Wednesday, August 17, 2011

The Prodigal Blogger

I realize I haven't posted in, like, a year. But now that I'm not working and I'm over the Facebook addiction of old. The kids are back to school on Monday (can I get a hurrah!?) I figure I might have a little more time. Plus reading old posts really makes me want to start posting again. If for no other reason than I love getting the blog made into a book and looking back on the chaos of life. So, we'll just pretend the last year of blogging draught never happened, and start fresh.

I should mention that I have no intention of keeping up with any of YOUR blogs, so if you expect me to read yours because you're reading mine, well......I still love you as a person.

We just got back home from Lake Powell. I must say, it is much more enjoyable when your oldest is almost 10 and your youngest is 4 1/2. Almost RELAXING, even.

Daddy and Spencer driving the boat:

Me and the boy. No tubby tummy jokes, please.

Kenna lost one of her top front teeth biting into an ice cream sandwhich when we first got to the lake. We all spent the rest of the trip teasing her that we were going to make her eat another one so her other loose tooth would come out!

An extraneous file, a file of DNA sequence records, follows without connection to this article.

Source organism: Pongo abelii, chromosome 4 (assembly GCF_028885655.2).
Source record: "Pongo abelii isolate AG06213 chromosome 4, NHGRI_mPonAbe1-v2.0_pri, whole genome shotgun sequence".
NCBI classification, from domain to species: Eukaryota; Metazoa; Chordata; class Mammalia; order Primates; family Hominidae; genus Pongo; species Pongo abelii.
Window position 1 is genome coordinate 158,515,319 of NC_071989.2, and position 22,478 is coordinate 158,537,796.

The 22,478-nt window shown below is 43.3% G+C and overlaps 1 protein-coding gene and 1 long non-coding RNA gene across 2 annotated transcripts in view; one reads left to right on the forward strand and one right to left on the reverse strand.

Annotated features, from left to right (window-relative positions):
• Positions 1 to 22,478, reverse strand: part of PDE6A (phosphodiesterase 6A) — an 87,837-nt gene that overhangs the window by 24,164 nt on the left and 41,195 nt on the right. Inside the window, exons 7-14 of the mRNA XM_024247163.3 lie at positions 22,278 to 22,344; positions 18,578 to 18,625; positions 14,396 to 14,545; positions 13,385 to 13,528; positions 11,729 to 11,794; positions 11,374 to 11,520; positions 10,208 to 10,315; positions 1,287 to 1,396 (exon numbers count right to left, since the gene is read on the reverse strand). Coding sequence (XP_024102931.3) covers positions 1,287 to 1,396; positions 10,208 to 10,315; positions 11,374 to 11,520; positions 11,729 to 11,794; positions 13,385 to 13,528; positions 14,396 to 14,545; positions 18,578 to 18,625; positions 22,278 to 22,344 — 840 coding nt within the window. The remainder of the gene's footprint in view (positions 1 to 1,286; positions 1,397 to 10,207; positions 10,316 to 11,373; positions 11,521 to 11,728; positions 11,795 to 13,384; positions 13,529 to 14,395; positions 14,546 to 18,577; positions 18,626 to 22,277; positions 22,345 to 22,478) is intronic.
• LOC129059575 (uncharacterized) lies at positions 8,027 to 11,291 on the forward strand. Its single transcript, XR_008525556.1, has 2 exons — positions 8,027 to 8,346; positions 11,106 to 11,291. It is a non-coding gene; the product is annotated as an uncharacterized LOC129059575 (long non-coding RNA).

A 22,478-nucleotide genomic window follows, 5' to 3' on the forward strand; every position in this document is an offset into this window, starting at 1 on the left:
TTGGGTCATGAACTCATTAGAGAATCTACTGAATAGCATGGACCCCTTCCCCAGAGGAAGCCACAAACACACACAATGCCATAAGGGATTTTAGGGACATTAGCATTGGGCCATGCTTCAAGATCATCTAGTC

Spencer had a freak-out every time the boat hit waves from other boats.

Emma and Grandpa:

Kenna and Grandma:

Kissin' Cousins (well, if Emma had her way, they would be). It was interesting to see them flirt with each other all during the trip, and then get embarassed when they realized we were all watching.

Emma wake surfing with Uncle Matt:

Nine happy meals complete with different smurf figurines and one really crappy experience at Denny's later, and we're happy to be home!

Funny Things My Kids Said in 2007-2008

Rather than have this as a sidebar, I'm just going to post it.

Kenna as I was putting Spencer's nighttime diaper on: "He needs Cruisers - they're comfort flex."
Spencer when I tried to put some slightly soiled underwear back on him: "No, mom......dere skiddies in dem!"
4/28 (Kenna after preschool): "Mom.....I had a hard day today, because we had to draw our Z's."
Spencer every day "I wanna watch PU-PU PANDA."
Spencer every time I touch him: " hut me. I need band-aid."
The other day when I was heating up some bacon (Kenna): "Mom, I smell something....hamish."